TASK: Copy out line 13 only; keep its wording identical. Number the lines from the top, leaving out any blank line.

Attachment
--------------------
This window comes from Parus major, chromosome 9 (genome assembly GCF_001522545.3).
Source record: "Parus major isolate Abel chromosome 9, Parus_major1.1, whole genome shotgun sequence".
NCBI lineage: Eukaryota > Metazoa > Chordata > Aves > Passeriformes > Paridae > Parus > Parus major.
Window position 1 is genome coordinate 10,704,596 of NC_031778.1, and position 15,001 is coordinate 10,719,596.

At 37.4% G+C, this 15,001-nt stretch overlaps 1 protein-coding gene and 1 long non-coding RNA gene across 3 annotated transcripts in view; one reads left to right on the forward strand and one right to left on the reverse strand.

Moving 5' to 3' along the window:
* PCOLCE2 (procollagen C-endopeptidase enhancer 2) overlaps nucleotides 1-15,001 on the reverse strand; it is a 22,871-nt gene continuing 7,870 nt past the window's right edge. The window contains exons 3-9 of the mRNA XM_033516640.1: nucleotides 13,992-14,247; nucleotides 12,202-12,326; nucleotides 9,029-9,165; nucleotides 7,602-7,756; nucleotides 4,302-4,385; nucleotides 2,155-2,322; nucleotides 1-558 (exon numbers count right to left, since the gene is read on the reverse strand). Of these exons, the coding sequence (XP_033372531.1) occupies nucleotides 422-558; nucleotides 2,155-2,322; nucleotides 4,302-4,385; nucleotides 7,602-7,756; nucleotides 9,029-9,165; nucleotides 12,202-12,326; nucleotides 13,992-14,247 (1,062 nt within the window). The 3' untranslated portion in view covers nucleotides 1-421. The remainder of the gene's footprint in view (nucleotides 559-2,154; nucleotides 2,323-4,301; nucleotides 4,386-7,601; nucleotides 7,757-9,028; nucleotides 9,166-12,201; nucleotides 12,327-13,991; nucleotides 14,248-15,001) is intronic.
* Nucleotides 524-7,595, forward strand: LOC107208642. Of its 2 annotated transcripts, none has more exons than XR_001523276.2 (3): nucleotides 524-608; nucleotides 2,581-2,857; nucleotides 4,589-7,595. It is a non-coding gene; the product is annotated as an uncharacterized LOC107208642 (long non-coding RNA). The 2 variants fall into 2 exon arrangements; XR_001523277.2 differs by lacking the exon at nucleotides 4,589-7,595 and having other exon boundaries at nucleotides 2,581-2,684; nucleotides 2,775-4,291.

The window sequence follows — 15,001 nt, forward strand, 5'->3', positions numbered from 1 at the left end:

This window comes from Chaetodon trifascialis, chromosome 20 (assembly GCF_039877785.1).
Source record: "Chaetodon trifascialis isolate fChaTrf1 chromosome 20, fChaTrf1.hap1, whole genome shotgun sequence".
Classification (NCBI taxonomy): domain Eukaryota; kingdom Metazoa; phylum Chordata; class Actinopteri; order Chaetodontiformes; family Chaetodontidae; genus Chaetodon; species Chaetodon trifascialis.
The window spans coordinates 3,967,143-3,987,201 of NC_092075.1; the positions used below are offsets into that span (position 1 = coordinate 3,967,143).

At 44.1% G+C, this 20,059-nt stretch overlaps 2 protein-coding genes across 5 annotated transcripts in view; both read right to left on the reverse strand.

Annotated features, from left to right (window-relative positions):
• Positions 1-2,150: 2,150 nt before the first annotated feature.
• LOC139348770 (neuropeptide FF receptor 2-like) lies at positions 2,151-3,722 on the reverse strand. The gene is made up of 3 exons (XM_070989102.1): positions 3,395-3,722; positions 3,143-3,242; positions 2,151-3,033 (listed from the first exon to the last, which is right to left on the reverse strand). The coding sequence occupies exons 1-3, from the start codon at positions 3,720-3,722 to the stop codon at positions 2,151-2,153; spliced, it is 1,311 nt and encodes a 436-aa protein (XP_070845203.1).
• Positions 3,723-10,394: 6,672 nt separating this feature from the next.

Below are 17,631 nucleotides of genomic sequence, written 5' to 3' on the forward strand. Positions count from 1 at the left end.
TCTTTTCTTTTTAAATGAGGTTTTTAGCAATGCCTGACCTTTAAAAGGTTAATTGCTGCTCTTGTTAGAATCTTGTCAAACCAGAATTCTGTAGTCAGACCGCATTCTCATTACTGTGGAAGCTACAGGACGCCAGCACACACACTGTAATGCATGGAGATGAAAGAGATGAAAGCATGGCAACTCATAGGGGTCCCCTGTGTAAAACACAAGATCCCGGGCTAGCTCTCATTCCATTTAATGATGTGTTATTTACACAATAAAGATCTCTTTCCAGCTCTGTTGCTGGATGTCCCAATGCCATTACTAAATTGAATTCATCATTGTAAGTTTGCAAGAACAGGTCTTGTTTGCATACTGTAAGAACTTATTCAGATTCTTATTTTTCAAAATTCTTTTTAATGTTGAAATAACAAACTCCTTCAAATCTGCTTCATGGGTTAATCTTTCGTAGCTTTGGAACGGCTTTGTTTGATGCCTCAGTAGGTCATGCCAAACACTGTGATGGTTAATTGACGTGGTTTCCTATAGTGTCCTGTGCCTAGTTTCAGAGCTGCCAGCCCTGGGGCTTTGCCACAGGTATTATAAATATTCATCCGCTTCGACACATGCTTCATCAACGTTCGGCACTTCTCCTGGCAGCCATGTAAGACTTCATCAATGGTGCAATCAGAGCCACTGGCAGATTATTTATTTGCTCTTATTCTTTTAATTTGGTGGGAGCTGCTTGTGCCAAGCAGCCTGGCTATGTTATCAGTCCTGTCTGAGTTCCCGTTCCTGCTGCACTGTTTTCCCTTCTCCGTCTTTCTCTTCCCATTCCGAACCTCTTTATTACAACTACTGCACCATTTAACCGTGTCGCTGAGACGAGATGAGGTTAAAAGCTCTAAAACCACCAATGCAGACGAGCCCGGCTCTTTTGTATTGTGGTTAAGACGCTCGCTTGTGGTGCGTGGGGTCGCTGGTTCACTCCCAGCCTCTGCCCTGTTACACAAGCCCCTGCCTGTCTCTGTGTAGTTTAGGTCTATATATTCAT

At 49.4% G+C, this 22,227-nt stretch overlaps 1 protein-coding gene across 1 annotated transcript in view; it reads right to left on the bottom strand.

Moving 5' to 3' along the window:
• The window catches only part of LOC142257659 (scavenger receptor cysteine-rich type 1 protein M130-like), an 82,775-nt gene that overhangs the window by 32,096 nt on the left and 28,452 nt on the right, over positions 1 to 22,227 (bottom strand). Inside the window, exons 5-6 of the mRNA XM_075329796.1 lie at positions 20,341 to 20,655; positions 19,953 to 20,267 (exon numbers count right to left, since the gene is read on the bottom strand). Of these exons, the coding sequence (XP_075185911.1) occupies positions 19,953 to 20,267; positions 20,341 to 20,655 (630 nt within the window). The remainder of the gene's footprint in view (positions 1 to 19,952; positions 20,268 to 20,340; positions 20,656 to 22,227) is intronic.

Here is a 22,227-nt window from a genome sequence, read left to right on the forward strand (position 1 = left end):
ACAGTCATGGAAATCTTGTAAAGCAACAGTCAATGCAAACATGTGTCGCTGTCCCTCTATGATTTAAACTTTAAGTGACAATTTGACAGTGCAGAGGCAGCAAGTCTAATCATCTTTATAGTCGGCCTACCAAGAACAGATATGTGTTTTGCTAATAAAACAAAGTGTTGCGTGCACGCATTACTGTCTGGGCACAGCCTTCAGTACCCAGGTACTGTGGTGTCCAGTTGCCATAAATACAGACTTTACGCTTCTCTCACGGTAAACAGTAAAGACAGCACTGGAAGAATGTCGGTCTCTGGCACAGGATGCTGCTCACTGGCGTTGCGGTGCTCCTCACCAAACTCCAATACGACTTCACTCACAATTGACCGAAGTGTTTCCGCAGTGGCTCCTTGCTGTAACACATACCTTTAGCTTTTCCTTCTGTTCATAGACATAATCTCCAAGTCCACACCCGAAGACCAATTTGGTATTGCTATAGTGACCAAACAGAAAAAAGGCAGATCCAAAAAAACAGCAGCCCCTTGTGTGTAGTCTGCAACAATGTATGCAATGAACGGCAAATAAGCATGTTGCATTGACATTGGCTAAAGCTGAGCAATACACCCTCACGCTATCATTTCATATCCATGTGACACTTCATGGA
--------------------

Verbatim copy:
The window spans coordinates 3,967,143-3,987,201 of NC_092075.1; the positions used below are offsets into that span (position 1 = coordinate 3,967,143).